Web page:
56




LIQUIDITY AND CAPITAL RESOURCES
At October 31, 2016, we believe that our cash, cash equivalents on hand, cash flows from operating activities, availability under our loan facilities and access to the capital markets will be sufficient to meet our working capital and capital expenditure needs for at least the next twelve months.

Cash and cash equivalents including restricted cash totaled $118.3 million at October 31, 2016 compared to $85.7 million at October 31, 2015. At October 31, 2016, restricted cash and cash equivalents was $34.1 million, of which $9.4 million was classified as current and $24.7 million was classified as non-current, compared to $26.9 million total restricted cash and cash equivalents at October 31, 2015, of which $6.3 million was classified as current and $20.6 million was classified as non-current. In addition, the Company has $38.2 million of availability under its project finance loan agreement with NRG Energy through its finance subsidiary, which can be used for project asset development. We also have an effective shelf registration statement on file with the SEC for issuance of debt and equity securities.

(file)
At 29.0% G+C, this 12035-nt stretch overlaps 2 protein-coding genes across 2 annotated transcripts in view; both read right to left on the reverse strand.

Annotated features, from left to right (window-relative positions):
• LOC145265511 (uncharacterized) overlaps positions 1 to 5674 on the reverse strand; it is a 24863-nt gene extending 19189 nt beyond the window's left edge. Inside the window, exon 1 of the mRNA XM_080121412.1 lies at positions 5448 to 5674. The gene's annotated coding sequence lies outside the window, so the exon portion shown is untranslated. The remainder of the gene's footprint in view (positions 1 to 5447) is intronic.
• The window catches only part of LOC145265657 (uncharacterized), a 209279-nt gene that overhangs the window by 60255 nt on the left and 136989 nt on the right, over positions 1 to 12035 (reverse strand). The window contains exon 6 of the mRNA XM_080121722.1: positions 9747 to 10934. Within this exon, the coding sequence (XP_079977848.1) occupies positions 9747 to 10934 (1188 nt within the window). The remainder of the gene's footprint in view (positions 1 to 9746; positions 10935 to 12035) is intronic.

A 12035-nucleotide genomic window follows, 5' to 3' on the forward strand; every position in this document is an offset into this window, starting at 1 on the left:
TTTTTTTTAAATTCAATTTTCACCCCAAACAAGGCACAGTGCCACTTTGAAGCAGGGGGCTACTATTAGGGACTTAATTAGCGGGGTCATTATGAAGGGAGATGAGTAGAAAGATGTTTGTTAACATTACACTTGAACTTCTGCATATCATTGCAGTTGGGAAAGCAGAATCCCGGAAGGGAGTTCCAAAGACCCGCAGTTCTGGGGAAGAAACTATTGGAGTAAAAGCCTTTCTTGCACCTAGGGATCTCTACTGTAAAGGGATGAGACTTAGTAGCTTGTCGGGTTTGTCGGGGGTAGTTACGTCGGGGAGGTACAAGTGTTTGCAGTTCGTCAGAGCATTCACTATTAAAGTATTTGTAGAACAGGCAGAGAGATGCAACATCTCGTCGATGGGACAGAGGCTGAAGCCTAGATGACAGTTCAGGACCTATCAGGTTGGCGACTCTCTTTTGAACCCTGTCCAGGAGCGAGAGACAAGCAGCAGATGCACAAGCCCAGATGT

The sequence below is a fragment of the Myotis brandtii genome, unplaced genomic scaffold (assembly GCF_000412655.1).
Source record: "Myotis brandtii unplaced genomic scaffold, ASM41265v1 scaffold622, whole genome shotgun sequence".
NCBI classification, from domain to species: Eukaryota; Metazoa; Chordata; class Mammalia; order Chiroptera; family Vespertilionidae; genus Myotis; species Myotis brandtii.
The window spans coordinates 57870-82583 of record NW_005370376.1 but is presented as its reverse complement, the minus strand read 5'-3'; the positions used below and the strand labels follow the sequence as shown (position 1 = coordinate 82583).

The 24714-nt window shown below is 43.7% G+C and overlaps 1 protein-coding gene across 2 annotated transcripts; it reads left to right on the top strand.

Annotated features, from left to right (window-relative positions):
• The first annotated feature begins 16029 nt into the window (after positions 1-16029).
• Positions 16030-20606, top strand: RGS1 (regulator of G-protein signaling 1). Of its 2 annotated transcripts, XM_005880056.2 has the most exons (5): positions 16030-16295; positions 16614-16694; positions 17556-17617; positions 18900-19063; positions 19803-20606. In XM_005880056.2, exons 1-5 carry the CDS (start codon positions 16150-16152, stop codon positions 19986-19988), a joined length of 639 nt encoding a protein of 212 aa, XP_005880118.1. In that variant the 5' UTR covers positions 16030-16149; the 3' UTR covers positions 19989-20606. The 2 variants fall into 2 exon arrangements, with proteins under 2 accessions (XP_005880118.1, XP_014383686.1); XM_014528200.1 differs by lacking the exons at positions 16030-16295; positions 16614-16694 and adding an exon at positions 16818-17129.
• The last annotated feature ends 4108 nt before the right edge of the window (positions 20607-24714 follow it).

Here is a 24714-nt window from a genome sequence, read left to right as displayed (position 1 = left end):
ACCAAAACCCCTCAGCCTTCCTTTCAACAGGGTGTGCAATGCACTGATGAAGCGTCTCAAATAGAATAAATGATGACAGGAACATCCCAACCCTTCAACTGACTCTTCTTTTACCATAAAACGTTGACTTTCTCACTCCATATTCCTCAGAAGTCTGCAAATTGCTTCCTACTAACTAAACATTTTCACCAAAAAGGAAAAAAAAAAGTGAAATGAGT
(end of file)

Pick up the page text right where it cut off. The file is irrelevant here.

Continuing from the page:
On November 30, 2016 the Company completed a business restructuring to reduce costs and align production levels with current levels of demand in a manner that is consistent with the Company’s long-term strategic plan.
The Company is reducing materials spend as well as implementing various cost control initiatives. The workforce was reduced at both the North American production facility in Torrington, Connecticut, as well as at corporate offices in Danbury and remote locations. A total of ninety-six positions, or approximately seventeen percent of the global workforce, was impacted. In conjunction with the personnel reduction, the Company is implementing other measures to reduce operating costs by at least $6 million on an annualized basis. The production rate has been reduced to twenty-five megawatts annually, from the prior rate of fifty megawatts annually, in order to position for delays in anticipated order flow. A personnel-related restructuring charge of approximately $3.0 million will be incurred in fiscal year 2017, with approximately one half of the charge composed of cash severance costs and the remainder representing non-cash charges. This production level is anticipated to be temporary and will be reevaluated as order flow dictates, with any future increases being undertaken from what is now a lower cost basis.